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County projects $5.5 million hit to revenue but no cut in services


The economic damage suffered locally from the coronavirus pandemic has put a noticeable dent in the county’s coffers.

Even though official budget numbers aren’t out yet, county officials project a loss of at least $5.5 million in receipts – from local taxes, state revenue sharing and various fees, including impact fees for new construction – for the current fiscal year because of the COVID-19 crisis, which prompted a six-week shutdown of non-essential businesses in March and April.

However, County Administrator Jason Brown said last week no reduction in services is planned.

“It’s a significant loss, but we’ve been tightening our belts and cutting costs where we can, and we also have reserve funds in hand to cover the rest, so we’ll be able to absorb it,” Brown said, adding that he has imposed a limited hiring freeze and staff travel ban to reduce spending.

Brown said he and his staff will continue to monitor the situation, which already has improved slightly: A previous projection had put the revenue loss at nearly $7 million.

He attributed the improvement to the reopening of more of the local economy and a surge in revenue from county-owned Sandridge Golf Club, which was shut down in March but has been busier than usual since reopening May 1.

Brown said the county expects to receive nearly $28 million in federal CARES Act funds, which must be spent by Dec. 30, but that money may not be used for revenue replacement.

Last week, the County Commission adopted a tentative plan for allocating an initial $7 million in CARES Act funding to cover local expenses from the ongoing COVID-19 health and economic crisis.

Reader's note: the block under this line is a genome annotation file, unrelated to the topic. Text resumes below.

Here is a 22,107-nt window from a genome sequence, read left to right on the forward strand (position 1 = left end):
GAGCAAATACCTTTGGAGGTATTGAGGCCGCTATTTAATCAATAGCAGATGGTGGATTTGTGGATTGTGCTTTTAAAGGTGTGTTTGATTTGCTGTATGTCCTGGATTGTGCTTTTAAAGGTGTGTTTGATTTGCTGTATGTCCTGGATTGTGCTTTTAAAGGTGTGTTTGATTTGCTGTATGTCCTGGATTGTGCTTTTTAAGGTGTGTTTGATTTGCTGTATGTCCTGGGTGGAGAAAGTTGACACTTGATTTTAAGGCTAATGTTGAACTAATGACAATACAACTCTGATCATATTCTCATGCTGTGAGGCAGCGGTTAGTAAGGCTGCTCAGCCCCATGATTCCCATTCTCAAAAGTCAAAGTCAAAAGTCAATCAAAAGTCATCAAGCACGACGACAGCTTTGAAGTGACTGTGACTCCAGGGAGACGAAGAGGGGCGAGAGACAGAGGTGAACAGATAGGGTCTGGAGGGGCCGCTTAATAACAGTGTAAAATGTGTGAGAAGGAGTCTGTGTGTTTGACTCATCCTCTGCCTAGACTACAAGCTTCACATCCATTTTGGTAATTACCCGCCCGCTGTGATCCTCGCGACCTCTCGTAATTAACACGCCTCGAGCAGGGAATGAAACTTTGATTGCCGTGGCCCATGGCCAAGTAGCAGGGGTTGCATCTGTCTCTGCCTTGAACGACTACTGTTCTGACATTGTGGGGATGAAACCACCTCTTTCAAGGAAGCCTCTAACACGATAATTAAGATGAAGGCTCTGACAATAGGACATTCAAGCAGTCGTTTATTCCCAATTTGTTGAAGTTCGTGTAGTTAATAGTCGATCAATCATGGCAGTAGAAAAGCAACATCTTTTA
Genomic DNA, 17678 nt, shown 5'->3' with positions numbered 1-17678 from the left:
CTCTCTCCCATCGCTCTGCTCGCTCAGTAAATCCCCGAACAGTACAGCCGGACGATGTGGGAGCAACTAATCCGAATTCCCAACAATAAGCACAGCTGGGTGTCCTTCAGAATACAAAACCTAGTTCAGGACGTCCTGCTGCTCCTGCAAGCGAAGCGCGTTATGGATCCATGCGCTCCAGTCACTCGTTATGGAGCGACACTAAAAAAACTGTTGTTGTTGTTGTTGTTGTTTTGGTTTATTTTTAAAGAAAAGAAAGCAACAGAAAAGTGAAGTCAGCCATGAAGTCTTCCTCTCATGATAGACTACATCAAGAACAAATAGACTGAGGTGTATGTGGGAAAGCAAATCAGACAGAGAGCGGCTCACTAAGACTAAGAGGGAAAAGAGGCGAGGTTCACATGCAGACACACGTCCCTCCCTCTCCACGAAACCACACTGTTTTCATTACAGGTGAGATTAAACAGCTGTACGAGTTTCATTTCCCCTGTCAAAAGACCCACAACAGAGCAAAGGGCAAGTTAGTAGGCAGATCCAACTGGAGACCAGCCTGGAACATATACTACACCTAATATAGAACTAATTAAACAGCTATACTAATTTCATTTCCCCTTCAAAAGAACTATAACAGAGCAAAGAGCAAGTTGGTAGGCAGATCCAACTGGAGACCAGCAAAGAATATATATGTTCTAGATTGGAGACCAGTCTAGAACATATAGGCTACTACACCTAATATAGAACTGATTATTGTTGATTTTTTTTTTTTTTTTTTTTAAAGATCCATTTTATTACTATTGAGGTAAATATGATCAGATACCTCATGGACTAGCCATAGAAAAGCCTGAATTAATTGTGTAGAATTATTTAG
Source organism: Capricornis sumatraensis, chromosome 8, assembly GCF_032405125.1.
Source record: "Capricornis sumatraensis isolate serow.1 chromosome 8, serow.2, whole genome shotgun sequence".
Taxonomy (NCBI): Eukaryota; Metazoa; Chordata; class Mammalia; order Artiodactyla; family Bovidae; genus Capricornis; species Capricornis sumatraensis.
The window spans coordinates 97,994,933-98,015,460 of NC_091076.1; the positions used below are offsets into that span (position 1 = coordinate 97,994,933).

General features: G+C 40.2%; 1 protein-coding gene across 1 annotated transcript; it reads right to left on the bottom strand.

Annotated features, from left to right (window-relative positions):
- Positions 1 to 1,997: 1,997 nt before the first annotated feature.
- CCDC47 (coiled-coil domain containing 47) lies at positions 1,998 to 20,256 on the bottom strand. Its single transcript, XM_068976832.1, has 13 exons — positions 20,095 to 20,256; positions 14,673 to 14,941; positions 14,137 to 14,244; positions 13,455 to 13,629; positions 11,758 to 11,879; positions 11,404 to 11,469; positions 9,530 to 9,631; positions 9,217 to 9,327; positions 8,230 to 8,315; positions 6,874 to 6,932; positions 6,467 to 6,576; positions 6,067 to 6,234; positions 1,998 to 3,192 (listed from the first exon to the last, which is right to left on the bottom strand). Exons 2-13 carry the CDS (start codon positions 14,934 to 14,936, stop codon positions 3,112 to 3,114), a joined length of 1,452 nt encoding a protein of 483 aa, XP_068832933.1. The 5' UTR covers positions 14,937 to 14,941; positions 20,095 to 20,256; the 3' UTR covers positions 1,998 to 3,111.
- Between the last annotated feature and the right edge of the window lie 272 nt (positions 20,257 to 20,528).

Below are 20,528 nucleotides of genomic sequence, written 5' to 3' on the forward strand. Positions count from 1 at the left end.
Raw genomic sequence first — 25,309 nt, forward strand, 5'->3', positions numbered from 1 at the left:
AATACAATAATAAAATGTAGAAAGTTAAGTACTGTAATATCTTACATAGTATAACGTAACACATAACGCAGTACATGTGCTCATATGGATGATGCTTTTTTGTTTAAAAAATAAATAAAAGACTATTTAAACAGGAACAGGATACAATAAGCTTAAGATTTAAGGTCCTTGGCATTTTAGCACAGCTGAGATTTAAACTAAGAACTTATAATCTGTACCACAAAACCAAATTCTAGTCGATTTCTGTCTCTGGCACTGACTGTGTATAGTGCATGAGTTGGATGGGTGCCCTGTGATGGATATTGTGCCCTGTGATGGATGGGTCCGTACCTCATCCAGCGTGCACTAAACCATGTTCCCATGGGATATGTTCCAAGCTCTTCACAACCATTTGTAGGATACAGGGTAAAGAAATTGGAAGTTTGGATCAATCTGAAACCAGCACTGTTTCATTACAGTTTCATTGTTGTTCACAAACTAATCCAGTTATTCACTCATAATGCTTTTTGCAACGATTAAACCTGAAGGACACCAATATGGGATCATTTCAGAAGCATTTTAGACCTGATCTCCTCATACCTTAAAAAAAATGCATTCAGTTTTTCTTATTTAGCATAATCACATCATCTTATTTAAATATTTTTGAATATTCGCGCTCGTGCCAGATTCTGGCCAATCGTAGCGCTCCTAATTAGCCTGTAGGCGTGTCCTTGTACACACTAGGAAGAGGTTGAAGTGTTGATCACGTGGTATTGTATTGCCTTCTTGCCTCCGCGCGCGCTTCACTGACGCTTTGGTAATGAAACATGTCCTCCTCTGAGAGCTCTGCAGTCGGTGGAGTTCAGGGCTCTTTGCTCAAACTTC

The county plans to divide $1.9 million among the county’s five municipalities and provide $1.4 million to county government for payroll expenses, personal protective equipment and IT equipment needed to operate remotely.

Constitutional officers, such as the sheriff, would receive $900,000. The Health Department would get $500,000, and other healthcare providers would get $200,000. The circuit courts and other state agencies would get a share of $100,000.

As for home-grown revenue, Brown said impact fees from new construction are down 25 percent the past two months, but it’s too soon to know if the trend will continue.

“I don’t know what the virus’ long-term impact on construction will be, but if you drive around the county, you’ll see they’re still building,” Brown said. “My suspicion is that, because of the situation we’re in, residential construction will be stronger than commercial construction, which has been lagging.

“I don’t know how many people want to build a new restaurant during a pandemic.”

County Commissioner Tim Zorc said new construction is “one of the largest contributors” to the revenues that help pay for capital-improvement and storm-water projects.

“And that’s down some,” he said.

“Looking at new revenue coming in from new construction, we’re not falling off a cliff yet,” Zorc said, but he acknowledged the pandemic’s impact on commercial construction is a concern.